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A New Hope
- Obi-Wan Kenobi hides Darth Vader's son on the world Anakin was born on, with Anakin's step-family (who haven't moved since Anakin met them), and under his real name of "Luke Skywalker". The only alias Kenobi uses is "Ben Kenobi". He continues to wear his Jedi robes and use the Force enough that he has a local reputation as a "crazy old wizard". Fortunately the Empire are also idiots, and they never think to look for him on Tatooine.
- Leia correctly deduces that the Empire must be tracking the Millenium Falcon or they wouldn't have gotten away from the Death Star so easily, and she tells Han this, but then they still go straight to the secret rebel base. Why didn't they stop somewhere and make an attempt to remove the tracking beacon, or go somewhere where they could transmit or hand off the plans to the Rebels without revealing the location of their secret base to the Empire?
- The imperial officers during the prologue could've prevented the entire series from happening if they had just fired on C 3 P 0 and R2's escape pod.
The Phantom Menace
- The Trade Federation:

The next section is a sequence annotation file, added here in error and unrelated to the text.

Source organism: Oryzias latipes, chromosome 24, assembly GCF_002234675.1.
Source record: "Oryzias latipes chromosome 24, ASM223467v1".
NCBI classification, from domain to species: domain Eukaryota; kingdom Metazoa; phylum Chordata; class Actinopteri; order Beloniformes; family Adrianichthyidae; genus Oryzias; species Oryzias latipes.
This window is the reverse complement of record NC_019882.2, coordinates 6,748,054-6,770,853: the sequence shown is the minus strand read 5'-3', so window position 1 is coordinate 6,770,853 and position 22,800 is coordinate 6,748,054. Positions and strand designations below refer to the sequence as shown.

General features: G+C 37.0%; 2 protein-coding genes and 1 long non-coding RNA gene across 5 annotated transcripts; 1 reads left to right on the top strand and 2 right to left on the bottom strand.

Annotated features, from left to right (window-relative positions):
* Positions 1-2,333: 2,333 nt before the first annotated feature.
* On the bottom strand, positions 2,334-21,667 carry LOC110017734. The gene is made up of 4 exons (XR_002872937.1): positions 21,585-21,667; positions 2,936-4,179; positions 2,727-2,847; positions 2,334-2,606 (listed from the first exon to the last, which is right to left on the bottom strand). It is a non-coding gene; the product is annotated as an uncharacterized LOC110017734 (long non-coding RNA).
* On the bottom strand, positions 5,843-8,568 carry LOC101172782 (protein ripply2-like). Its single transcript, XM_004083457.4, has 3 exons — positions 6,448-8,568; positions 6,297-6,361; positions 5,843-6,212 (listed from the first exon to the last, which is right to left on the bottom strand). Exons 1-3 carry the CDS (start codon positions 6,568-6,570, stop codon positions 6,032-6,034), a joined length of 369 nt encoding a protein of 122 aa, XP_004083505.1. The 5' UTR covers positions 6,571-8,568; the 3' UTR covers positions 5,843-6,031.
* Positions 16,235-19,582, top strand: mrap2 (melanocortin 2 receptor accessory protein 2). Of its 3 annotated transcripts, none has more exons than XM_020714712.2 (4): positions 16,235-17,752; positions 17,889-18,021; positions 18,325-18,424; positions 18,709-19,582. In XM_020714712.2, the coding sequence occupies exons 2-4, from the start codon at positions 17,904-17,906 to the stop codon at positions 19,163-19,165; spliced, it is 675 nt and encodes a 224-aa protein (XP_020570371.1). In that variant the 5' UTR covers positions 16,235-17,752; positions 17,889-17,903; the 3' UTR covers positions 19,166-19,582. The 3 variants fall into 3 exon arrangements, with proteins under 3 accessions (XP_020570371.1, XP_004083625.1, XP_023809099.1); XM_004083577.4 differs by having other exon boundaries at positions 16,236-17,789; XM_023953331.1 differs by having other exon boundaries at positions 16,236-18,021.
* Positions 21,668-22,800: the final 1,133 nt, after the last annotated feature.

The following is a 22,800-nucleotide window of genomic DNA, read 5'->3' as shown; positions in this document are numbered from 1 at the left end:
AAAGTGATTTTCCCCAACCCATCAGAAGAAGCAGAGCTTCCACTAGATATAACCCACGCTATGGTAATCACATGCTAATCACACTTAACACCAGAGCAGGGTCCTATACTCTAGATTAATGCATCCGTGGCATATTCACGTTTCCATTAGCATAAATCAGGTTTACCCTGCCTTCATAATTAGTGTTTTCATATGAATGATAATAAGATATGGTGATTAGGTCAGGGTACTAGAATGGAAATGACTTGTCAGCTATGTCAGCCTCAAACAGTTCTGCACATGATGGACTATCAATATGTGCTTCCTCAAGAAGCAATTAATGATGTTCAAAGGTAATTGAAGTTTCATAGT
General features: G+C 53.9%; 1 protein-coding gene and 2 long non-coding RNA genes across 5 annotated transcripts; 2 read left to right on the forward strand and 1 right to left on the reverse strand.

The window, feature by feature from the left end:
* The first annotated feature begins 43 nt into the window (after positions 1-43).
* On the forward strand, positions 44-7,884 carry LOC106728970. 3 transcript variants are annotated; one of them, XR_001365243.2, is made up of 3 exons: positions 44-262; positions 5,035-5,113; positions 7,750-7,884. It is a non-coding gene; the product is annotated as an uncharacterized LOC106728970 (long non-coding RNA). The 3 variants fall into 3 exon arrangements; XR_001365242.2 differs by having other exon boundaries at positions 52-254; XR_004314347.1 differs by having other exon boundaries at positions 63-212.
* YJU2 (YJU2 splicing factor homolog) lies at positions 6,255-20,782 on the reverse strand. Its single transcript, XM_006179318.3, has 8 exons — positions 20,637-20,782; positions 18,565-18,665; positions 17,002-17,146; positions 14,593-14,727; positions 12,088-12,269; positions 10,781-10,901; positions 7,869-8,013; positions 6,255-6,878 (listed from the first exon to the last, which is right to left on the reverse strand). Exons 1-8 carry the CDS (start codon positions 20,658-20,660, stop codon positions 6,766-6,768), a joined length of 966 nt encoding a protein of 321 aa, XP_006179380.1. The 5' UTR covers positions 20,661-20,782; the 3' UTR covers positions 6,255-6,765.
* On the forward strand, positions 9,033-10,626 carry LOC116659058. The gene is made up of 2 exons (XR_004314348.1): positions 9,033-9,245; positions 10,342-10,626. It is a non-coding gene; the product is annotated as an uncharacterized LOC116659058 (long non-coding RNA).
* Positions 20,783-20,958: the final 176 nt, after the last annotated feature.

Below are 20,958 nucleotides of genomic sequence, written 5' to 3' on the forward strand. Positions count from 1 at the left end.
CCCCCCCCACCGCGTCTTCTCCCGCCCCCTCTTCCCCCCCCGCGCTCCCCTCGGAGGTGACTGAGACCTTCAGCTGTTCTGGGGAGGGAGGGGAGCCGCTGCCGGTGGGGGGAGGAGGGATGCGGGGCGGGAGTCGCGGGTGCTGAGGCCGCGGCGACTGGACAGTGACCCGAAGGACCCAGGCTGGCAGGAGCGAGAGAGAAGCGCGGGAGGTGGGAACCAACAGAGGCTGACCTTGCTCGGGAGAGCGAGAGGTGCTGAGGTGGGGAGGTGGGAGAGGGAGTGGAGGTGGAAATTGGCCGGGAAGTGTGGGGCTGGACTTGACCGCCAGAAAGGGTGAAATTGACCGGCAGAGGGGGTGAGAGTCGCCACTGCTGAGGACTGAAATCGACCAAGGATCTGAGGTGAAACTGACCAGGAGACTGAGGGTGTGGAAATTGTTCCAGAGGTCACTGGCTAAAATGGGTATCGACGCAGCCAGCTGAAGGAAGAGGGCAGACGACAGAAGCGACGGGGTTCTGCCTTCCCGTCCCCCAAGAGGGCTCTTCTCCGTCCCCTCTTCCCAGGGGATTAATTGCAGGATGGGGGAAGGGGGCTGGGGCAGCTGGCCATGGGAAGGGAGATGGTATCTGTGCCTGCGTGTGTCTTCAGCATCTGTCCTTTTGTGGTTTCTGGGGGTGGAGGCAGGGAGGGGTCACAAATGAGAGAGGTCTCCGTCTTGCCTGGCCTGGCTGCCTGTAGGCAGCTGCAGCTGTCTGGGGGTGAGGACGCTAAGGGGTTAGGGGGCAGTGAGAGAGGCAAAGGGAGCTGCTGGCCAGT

- In order to kill the Jedi, they opt for a poison gas approach instead of a more reliable method like, say, sending them back to their ship AND THEN blowing it up. After locking two Jedi in a chamber filled with poisonous gas, they decide to open the doors and send in the oh-so-defeatable battle droids to try to kill them, rather than waiting and confirming that the Jedi are dead before risking them escaping.
- Then, they land their forces on the other side of the planet from their objective, a largely undefended, pacifist city. While it is possible that there was an objective on that side of the planet that needed to be secured, at no point is this ever mentioned or detailed in the theatrical film.
- After capturing the queen, they decide to send her out of the secure, occupied palace for "processing" rather than making her sign the damn treaty that makes the invasion legal.
- Once the queen escapes, they send away their entire fleet save for a single droid control ship to hold down the planet for no explainable reason other than to have a climatic battle at the end.